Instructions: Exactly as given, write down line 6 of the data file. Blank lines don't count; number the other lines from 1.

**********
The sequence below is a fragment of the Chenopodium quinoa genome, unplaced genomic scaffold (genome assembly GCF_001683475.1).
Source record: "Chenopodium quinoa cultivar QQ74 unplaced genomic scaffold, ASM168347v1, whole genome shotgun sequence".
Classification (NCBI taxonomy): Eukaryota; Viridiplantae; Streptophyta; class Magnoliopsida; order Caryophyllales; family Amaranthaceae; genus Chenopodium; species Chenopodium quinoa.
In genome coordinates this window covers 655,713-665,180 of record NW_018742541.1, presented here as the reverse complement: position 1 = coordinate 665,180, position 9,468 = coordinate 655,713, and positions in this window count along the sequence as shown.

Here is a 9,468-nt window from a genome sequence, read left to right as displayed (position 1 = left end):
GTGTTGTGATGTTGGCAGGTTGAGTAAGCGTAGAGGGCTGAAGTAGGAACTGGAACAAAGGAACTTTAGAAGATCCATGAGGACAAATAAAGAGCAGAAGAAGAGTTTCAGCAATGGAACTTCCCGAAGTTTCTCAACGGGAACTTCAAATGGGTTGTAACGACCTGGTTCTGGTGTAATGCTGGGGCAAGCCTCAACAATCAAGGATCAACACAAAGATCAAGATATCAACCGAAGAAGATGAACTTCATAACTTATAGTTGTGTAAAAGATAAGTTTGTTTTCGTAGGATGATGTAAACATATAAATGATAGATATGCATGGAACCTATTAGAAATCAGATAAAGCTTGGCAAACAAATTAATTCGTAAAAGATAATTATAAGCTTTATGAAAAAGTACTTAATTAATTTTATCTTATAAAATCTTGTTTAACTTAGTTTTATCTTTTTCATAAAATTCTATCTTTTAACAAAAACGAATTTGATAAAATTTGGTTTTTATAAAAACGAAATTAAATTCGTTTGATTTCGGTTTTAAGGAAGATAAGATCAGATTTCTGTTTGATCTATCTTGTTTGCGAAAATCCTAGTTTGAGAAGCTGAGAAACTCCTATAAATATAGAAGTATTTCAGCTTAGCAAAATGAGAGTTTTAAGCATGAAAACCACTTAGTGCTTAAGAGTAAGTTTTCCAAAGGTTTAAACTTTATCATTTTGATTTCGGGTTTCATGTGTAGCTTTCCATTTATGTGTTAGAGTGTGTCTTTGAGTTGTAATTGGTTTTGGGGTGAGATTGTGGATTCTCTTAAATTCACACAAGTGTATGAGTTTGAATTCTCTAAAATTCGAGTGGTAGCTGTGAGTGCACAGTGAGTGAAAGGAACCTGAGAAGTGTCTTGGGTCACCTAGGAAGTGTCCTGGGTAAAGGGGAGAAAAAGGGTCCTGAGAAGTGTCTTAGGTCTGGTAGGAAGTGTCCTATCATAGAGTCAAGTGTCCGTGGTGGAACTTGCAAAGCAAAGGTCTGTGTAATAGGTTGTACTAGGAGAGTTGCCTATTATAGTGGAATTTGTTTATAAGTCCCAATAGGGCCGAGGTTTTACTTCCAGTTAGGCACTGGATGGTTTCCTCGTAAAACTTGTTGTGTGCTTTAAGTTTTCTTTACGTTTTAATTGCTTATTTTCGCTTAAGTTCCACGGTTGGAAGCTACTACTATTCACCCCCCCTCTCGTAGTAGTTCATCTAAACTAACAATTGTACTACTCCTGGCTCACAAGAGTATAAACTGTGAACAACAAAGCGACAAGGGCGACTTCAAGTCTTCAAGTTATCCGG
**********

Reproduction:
GTGTTGTGATGTTGGCAGGTTGAGTAAGCGTAGAGGGCTGAAGTAGGAACTGGAACAAAGGAACTTTAGAAGATCCATGAGGACAAATAAAGAGCAGAAGAAGAGTTTCAGCAATGGAACTTCCCGAAGTTTCTCAACGGGAACTTCAAATGGGTTGTAACGACCTGGTTCTGGTGTAATGCTGGGGCAAGCCTCAACAATCAAGGATCAACACAAAGATCAAGATATCAACCGAAGAAGATGAACTTCATAACTTATAGTTGTGTAAAAGATAAGTTTGTTTTCGTAGGATGATGTAAACATATAAATGATAGATATGCATGGAACCTATTAGAAATCAGATAAAGCTTGGCAAACAAATTAATTCGTAAAAGATAATTATAAGCTTTATGAAAAAGTACTTAATTAATTTTATCTTATAAAATCTTGTTTAACTTAGTTTTATCTTTTTCATAAAATTCTATCTTTTAACAAAAACGAATTTGATAAAATTTGGTTTTTATAAAAACGAAATTAAATTCGTTTGATTTCGGTTTTAAGGAAGATAAGATCAGATTTCTGTTTGATCTATCTTGTTTGCGAAAATCCTAGTTTGAGAAGCTGAGAAACTCCTATAAATATAGAAGTATTTCAGCTTAGCAAAATGAGAGTTTTAAGCATGAAAACCACTTAGTGCTTAAGAGTAAGTTTTCCAAAGGTTTAAACTTTATCATTTTGATTTCGGGTTTCATGTGTAGCTTTCCATTTATGTGTTAGAGTGTGTCTTTGAGTTGTAATTGGTTTTGGGGTGAGATTGTGGATTCTCTTAAATTCACACAAGTGTATGAGTTTGAATTCTCTAAAATTCGAGTGGTAGCTGTGAGTGCACAGTGAGTGAAAGGAACCTGAGAAGTGTCTTGGGTCACCTAGGAAGTGTCCTGGGTAAAGGGGAGAAAAAGGGTCCTGAGAAGTGTCTTAGGTCTGGTAGGAAGTGTCCTATCATAGAGTCAAGTGTCCGTGGTGGAACTTGCAAAGCAAAGGTCTGTGTAATAGGTTGTACTAGGAGAGTTGCCTATTATAGTGGAATTTGTTTATAAGTCCCAATAGGGCCGAGGTTTTACTTCCAGTTAGGCACTGGATGGTTTCCTCGTAAAACTTGTTGTGTGCTTTAAGTTTTCTTTACGTTTTAATTGCTTATTTTCGCTTAAGTTCCACGGTTGGAAGCTACTACTATTCACCCCCCCTCTCGTAGTAGTTCATCTAAACTAACAATTGTACTACTCCTGGCTCACAAGAGTATAAACTGTGAACAACAAAGCGACAAGGGCGACTTCAAGTCTTCAAGTTATCCGG